Two retail businesses, side-by-side. One is a recreational marijuana dispensary, the other is a corner bodega. The bodega’s cigarette cabinet has a stack of menthols next to the Camels and Marlboros. Guess which store gets in trouble with the authorities? That’s right, it’s the corner bodega. In San Francisco, it’s legal to sell recreational marijuana, but you’re not allowed to sell flavored vape liquids, flavored cigars, or menthol cigarettes. In San Francisco, you can smoke pot all day long, but if you want a strawberry vape, you’re out of luck.
The controversial Proposition E passed on June 5, 2018, and now San Francisco retailers – mostly smaller, immigrant-owned shops – are being hit hard. Many will face a serious loss of revenue, and some will be forced out of business completely.
The proponents of Proposition E claimed that vaping companies target teen smokers, a specious claim that has no basis in fact.
It’s true that in the ’60s and ’70s, Big Tobacco targeted youthful smokers with blatant advertising campaigns such as a cartoon Fred Flintstone smoking Winston cigarettes, but those days are long gone and vape brands have been diligent and if anything, overly cautious in their ad campaigns and targeting. No examples can be found of any ad campaign which targets underage smokers. Proponents of Proposition E simply claim that the mere existence of flavors targets youth, even if not doing so explicitly.
This too, is a weak argument. Do young people who smoke enjoy flavors? Probably. Older smokers do, too. If age-restricted products with flavors were indeed targeting youth, then proponents would also have to remove flavored wines and liquors from all grocery stores as well – no more Boone’s Farm Strawberry Hill for you! And of course, nobody is saying anything about the cannabis-infused cookies, brownies, gummies, chocolates, marshmallows and other pot-infused candies on sale legally at the city’s many dispensaries. Are those targeting youth as well? Arguments in favor of Proposition E go down a slippery slope very quickly, and unfairly target only one category of age-restricted product while leaving others intact.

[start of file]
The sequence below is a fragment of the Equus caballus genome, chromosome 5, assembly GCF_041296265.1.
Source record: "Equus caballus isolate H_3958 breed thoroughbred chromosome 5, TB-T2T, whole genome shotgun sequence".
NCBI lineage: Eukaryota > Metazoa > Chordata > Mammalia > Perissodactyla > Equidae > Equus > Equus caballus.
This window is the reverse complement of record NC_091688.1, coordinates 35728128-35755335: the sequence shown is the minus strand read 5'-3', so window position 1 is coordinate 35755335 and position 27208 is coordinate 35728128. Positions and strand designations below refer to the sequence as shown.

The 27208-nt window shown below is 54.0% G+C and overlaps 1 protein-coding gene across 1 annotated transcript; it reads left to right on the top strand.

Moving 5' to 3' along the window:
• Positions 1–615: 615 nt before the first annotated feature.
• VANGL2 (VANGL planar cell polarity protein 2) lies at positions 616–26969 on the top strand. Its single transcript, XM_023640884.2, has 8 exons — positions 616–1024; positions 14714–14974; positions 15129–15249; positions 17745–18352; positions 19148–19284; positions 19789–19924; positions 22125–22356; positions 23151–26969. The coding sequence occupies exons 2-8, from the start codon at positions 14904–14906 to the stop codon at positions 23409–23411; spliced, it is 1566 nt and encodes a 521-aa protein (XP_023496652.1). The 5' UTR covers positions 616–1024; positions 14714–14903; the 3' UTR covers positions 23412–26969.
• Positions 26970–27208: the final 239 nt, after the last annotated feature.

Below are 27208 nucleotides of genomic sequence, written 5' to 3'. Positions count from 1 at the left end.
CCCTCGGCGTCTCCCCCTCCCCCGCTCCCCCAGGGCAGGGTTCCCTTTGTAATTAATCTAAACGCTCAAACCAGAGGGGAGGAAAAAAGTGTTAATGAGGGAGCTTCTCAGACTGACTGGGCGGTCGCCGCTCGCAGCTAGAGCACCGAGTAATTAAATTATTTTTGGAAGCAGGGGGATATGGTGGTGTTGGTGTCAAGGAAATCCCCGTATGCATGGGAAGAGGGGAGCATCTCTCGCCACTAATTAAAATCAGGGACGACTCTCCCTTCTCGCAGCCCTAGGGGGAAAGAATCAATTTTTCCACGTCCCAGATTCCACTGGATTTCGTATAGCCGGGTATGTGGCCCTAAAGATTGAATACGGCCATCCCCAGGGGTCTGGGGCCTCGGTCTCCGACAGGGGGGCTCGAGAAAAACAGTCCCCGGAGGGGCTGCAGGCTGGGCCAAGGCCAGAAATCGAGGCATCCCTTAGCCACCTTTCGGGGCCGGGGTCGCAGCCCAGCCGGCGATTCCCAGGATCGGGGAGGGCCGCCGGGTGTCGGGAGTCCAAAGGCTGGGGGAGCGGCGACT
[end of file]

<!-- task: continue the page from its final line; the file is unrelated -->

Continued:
Also in California, the minimum legal age to buy tobacco, e-cigarettes and vaping products is 21, a law which is rigorously enforced, as it is with alcohol and marijuana. Shop owners risk losing their licenses if they sell vaping products to an underage customer, and the age restriction in itself should be enough to address the issue of underage consumption of flavored vaping materials. There is no outcry to prohibit fruit-flavored liquor and sweetened edible marijuana products, and such a call for Prohibition of those items would undoubtedly be met with outrage. Flavored tobacco and vaping products should be treated equally – age restricted, which they are, but available to adult buyers as is the case with flavored liquor and marijuana.
The flavored vape and cigarette Prohibition disproportionately affects Arab, Sikh and Asian store owners, mostly with small, neighborhood stores which rely on a few key anchor products to stay in business. In the extremely high-rent city of San Francisco, these small shop owners depend on every penny to make ends meet. Already, at least one business, the Nile Café hookah lounge, has closed as a result of the ban, which also covers flavored hookah tobacco.
Vaping – whether it’s flavored or not – is cleaner and safer than combustible tobacco, and anti-smoking advocacy groups often erroneously associate vaping with smoking. The anti-vaping crowd, in addition to making the false argument that flavors targets youth, also make numerous other claims which have been proven scientifically to be false. For example, second-hand vaping does not pose the same risks as second-hand tobacco, and even the American Cancer Society has issued a statement agreeing that vaping is less harmful than smoking. These misconceptions about vaping have misled the public and is what resulted in this poor law.
The small business community is already fighting back, demanding compensation from the city for the financial hits they will face as a result of the law. Proposition E is bad public policy that unfairly targets a single category of legal product, and it should be repealed.